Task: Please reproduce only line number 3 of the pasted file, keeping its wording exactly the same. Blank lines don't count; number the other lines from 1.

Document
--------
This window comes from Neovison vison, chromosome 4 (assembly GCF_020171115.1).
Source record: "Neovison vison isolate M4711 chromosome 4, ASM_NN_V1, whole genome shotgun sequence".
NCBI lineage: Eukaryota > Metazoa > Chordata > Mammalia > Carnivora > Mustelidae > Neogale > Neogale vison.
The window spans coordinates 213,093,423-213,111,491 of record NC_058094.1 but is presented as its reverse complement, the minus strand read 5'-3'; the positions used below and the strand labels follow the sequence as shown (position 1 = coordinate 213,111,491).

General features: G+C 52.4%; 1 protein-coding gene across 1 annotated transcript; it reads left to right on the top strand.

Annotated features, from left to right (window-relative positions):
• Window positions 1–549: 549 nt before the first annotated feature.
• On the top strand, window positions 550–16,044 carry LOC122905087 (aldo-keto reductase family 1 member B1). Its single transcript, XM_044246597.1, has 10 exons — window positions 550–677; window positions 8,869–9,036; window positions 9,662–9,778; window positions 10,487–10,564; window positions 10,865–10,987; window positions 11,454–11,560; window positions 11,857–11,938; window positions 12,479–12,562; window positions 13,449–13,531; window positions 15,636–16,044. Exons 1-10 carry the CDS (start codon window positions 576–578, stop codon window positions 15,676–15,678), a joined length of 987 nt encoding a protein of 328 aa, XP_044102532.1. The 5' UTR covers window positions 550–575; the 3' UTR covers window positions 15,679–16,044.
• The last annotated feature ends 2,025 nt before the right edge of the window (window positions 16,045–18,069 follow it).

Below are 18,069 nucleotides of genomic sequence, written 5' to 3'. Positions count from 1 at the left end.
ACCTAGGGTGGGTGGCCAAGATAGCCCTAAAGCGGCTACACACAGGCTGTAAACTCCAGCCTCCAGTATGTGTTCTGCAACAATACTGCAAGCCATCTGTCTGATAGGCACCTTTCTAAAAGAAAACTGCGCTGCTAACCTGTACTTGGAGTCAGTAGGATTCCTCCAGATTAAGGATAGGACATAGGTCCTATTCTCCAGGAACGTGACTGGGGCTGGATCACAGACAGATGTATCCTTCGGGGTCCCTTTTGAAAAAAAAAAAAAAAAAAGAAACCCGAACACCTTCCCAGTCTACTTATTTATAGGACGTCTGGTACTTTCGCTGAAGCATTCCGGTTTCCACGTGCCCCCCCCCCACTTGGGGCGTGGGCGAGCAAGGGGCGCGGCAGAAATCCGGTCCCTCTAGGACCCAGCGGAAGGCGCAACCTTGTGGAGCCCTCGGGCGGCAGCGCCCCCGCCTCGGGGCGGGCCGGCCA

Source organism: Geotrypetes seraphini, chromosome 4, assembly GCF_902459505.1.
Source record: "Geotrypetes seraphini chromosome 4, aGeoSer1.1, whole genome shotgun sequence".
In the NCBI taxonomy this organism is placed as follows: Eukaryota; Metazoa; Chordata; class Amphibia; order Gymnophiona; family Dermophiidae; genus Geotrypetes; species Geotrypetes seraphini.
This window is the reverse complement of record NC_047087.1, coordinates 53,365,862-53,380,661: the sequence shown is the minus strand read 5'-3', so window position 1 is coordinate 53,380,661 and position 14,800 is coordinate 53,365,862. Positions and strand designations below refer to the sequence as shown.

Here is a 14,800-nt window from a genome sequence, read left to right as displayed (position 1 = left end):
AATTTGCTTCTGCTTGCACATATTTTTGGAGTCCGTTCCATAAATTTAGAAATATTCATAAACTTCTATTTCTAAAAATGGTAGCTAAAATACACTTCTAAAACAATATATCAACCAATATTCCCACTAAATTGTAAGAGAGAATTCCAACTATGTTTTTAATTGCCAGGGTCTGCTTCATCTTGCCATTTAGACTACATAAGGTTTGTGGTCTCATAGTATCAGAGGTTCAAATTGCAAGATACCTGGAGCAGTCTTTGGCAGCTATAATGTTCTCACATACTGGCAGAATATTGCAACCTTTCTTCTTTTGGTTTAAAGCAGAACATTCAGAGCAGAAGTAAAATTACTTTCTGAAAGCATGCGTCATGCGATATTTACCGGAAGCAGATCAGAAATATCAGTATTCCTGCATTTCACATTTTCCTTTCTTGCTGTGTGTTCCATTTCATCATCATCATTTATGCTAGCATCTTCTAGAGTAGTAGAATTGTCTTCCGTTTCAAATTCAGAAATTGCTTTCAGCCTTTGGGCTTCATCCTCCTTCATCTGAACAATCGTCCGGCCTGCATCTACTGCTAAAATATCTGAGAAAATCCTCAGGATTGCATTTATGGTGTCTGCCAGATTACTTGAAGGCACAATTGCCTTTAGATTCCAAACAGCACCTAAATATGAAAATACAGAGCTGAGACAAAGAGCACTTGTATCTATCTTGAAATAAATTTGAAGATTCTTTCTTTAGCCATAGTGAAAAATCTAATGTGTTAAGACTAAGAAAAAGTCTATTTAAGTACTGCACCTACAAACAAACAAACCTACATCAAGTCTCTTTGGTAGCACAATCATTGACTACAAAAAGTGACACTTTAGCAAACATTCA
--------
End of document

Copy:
NCBI lineage: Eukaryota > Metazoa > Chordata > Mammalia > Carnivora > Mustelidae > Neogale > Neogale vison.